there. Now, we’re looking at other options.” With time running out, the idea of a staggered agenda and further delays was hardly welcomed by Jewish groups, particularly in a week following the 50th anniversary of the liberation of the infamous Nazi death camp at Auschwitz. “As far as war criminals are concerned, one day more in this country is one day too many,” said Irving Abella, national

president of the Canadian Jewish Congress (CJC). “We were disturbed particularly when the rationale was given as a lack of resources and manpower and the like.”

Alerted one day in advance of Rock’s announcement during a private meeting in Toronto with Justice and Immigration officials, Jewish community leaders rejected Ottawa’s contention that the four deportation cases to be launched this year will set the legal precedents it needs to continue with the estimated 20 cases remaining from the Second World War. “We know very well that unless we move quickly on these people, they may not be here in another year or two or three,” said Abella. “If you have completed investigations of drug traffickers, for example, on your desk, you prosecute all of them, not just three or four.” Added David Matas, chairman of B’nai Brith Canada’s war crimes committee: “It is simply inexcusable to say we are not going to bring mass murderers to court because of money considerations.”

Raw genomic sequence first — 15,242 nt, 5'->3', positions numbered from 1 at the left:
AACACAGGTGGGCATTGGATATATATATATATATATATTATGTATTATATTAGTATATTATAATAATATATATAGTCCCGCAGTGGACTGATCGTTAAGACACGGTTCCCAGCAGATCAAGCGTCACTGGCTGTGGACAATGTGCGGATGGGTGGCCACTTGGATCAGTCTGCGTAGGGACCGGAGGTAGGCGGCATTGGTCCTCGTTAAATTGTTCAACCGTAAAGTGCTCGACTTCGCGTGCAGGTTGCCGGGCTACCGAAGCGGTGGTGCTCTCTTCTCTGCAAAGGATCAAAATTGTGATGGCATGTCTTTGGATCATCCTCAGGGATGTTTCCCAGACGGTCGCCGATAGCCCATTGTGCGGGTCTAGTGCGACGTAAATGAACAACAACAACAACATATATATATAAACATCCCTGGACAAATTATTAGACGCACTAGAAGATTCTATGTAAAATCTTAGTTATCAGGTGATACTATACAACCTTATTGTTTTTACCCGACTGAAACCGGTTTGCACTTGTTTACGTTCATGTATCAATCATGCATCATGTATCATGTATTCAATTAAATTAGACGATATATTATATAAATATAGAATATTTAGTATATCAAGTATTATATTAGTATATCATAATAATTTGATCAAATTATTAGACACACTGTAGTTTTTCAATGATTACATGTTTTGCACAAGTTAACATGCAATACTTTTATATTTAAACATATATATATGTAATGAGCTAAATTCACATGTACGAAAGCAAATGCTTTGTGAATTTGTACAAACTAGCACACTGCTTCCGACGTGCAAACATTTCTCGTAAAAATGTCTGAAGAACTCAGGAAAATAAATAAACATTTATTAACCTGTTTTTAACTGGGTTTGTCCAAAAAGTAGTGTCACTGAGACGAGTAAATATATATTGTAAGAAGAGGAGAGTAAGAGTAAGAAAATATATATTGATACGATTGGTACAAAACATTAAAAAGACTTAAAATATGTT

^ Canada’s Jewish community has long I chafed at Ottawa’s woeful record of | bringing war criminals to justice. After £ decades of government inaction, a two^ year inquiry by a royal commission chaired by Justice Jules Deschênes into suspected war criminals living in Canada concluded in 1986 that of the 660 cases that it studied, 20 of them warranted immediate action and 218 deserved more study. Since then, only two people have been stripped of their Canadian citizenship and deported. Justice officials admit that the Finta ruling by the Supreme Court, which allows people to legitimately argue that they were simply following orders issued by wartime

A FAILED RECORD OF PROSECUTION

Some of the suspected war criminals who have been deported from or tried in Canada since the early 1980s: